Letting go in retrospectives

When I ran my first retrospectives I was anxious. I planned meticulously. I tried to anticipate what would happen and what wouldn’t. I had back-up plans for my back-up plans. And sometimes back-up plans for those.

As I moved further in my coaching practice I became less anxious. Retrospectives were something I’d done before. They were within my comfort zone.

However, I still planned each retrospective.

Trust in your self

It's time to let go... (it will be ok)
In the last year or so how I prepare for retrospectives has changed. Some of the people I coach comment on the fact I seem to do less preparation than I ask of them.

This isn’t the case.

The preparation I do now is more behind the scenes, part of my day-to-day actions. Something I do as I go along. Of course things can change rapidly, but I can still fall back on a proper planning session if needs be.

Methods for retrospectives

One of the main reasons I can do this now is the number of methods and techniques I’ve learnt over the last few years. Diana Larsen and Esther Derby’s book is a great start. It is however only a start, there are a great many articles and blogs out there on the subject.

A few methods follow one after the other really well, knowing them can save a lot of heart-ache. Unfortunately what works for me may not for you, I’d recommend you try things out and see what happens.

The exception to the rule

This works well, for me, at the team level. As long as I’ve kept track of the team throughout the time-frame I’m normally aware of what the main issues and bug-bears are. As such, any plan becomes self-evident from the data and experiences over the last iteration.

For large-scale retrospectives, however, I’m not comfortable going in without a plan. It isn’t a meticulous, crafted plan but I have the essentials all noted down: exercises and materials needed; timings of everything; key points that need covering. This is more about the logistics than anything else, it isn’t so easy to rustle up post-its and pens for 300 people, or get them into a room for that matter.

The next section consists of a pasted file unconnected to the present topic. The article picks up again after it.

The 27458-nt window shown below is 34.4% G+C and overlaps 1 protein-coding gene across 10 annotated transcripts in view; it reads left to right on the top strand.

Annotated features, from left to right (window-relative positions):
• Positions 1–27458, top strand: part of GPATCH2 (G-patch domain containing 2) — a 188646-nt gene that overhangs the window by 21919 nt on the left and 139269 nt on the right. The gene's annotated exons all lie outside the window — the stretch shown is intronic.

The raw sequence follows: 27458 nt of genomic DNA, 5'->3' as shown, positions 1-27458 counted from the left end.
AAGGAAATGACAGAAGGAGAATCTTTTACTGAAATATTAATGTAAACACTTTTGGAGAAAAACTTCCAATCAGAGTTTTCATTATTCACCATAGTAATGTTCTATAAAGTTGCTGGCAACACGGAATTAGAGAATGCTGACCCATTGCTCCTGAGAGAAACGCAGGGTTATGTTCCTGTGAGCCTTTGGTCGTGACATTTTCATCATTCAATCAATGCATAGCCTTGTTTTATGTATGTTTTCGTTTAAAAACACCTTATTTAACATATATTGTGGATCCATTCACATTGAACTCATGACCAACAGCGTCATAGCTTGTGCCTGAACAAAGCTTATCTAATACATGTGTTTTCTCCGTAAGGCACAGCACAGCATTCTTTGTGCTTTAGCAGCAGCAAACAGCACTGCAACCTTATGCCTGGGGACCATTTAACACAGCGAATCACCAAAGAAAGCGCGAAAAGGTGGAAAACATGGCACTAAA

Sometimes things need a plan; I guess it depends what you’re doing and how comfortable you are doing it.

Photo by Andrew Mitchell Photography


    • John McFadyen says

      Thanks Bob.

      I have to agree, I still go through the process but don’t produce anything that resembles a plan – hadn’t thought about it that way before.

  1. Lars-Magnus Skog says

    Indeed. Same goes for estimations. Estimating might be good, but the estimates are worthless.

  2. John Martin says

    I wonder would it be OK to call this the difference between preparing and planning? You are certainly not going into the session unprepared, which is what I sometimes see people do when they don’t plan.

  3. Bob Marshall says

    When should an Agile coach “let go” and share responsibility with the whole team for the success (or otherwise) of retrospectives? Should there ever be a time when the team is a passive observer rather than an active (responsible) player?

    - Bob

    • John McFadyen says

      Hi Bob,
      Thanks for taking the time to join the conversation, This post isn’t really about when a team should take responsibility for it’s own retrospectives, however it is an interesting question.

      I used to run team’s retrospectives for them, until such a point that we all felt that they could handle that themselves. For the last couple of years I’ve taken a different approach: I only run retrospectives, by request, for the larger events (project end, release, programme, etc…); instead I spend time working with a team member to develop a plan for the retrospective and then sit quietly in the corner and give encouragement when needed during the meeting. This approach seems to have allowed teams become more capable much faster than taking the reins myself, and is also an approach I am much happier with.

      What are your thoughts?

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